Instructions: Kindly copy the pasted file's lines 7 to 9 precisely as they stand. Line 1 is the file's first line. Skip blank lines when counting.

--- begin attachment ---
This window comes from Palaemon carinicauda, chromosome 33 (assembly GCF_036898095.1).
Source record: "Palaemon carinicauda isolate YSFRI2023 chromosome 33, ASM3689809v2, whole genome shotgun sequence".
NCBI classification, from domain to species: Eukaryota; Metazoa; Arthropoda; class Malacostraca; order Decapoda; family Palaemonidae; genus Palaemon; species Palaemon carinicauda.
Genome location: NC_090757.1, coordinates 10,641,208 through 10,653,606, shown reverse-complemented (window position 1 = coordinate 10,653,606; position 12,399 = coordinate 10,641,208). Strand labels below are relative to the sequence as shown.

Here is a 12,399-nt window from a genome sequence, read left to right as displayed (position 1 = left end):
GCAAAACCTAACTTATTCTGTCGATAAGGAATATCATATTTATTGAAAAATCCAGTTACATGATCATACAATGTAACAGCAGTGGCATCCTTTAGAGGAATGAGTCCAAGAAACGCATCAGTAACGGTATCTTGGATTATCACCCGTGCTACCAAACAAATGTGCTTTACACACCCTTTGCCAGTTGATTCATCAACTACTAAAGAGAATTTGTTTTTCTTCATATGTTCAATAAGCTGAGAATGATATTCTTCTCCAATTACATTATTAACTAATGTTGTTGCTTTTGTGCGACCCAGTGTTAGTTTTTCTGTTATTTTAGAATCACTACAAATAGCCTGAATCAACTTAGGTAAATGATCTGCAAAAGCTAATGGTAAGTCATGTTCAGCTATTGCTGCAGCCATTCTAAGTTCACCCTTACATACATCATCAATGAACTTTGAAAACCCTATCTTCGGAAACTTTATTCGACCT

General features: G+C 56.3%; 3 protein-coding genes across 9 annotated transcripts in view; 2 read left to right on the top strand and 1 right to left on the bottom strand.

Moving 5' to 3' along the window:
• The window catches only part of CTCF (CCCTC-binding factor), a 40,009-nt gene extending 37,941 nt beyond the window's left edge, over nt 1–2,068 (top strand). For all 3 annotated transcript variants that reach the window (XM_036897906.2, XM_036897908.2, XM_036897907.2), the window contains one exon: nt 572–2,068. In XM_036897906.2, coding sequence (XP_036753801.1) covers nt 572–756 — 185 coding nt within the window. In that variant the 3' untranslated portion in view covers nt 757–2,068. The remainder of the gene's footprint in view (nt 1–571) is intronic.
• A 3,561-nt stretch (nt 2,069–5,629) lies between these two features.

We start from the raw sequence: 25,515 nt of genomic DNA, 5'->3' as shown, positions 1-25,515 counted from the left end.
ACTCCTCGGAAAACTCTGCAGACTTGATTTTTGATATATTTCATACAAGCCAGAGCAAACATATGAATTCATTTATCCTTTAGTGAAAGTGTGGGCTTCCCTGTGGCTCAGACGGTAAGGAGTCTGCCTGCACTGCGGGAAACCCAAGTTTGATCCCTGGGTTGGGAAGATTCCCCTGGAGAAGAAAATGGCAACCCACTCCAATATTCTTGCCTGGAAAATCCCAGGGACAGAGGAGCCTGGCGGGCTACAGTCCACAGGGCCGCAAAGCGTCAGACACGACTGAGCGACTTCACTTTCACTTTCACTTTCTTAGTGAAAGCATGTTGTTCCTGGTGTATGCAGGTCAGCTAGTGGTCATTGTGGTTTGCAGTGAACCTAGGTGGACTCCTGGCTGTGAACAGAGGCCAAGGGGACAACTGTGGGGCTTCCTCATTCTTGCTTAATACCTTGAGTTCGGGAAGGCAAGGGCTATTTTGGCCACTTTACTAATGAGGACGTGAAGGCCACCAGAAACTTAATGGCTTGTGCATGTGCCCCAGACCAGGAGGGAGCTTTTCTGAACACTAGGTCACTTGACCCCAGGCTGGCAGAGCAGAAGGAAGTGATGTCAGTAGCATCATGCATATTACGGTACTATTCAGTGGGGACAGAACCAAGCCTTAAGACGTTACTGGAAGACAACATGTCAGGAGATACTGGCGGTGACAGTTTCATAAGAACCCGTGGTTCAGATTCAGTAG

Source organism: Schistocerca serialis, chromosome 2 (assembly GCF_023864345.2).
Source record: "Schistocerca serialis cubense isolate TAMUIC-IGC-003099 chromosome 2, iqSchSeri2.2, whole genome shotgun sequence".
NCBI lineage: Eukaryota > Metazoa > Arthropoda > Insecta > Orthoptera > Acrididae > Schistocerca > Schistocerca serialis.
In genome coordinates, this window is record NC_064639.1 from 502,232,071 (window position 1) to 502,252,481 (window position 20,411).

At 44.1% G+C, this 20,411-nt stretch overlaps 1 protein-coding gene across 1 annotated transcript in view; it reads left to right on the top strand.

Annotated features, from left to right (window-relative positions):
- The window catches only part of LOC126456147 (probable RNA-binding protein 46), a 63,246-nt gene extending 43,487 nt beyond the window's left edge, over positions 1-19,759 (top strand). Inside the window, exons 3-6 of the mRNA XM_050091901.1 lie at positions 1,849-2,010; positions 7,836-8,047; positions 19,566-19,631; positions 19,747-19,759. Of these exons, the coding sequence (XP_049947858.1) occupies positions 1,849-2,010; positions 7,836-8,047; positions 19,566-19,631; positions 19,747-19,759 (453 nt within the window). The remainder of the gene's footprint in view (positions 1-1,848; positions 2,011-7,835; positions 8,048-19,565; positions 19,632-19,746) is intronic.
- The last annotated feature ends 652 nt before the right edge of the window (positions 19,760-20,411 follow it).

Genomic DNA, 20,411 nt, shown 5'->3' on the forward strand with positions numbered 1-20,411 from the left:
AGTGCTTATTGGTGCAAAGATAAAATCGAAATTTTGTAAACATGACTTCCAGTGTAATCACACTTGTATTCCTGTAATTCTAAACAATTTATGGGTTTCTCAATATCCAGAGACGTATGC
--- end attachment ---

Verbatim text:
General features: G+C 56.3%; 3 protein-coding genes across 9 annotated transcripts in view; 2 read left to right on the top strand and 1 right to left on the bottom strand.

Moving 5' to 3' along the window:
• The window catches only part of CTCF (CCCTC-binding factor), a 40,009-nt gene extending 37,941 nt beyond the window's left edge, over nt 1–2,068 (top strand). For all 3 annotated transcript variants that reach the window (XM_036897906.2, XM_036897908.2, XM_036897907.2), the window contains one exon: nt 572–2,068. In XM_036897906.2, coding sequence (XP_036753801.1) covers nt 572–756 — 185 coding nt within the window. In that variant the 3' untranslated portion in view covers nt 757–2,068. The remainder of the gene's footprint in view (nt 1–571) is intronic.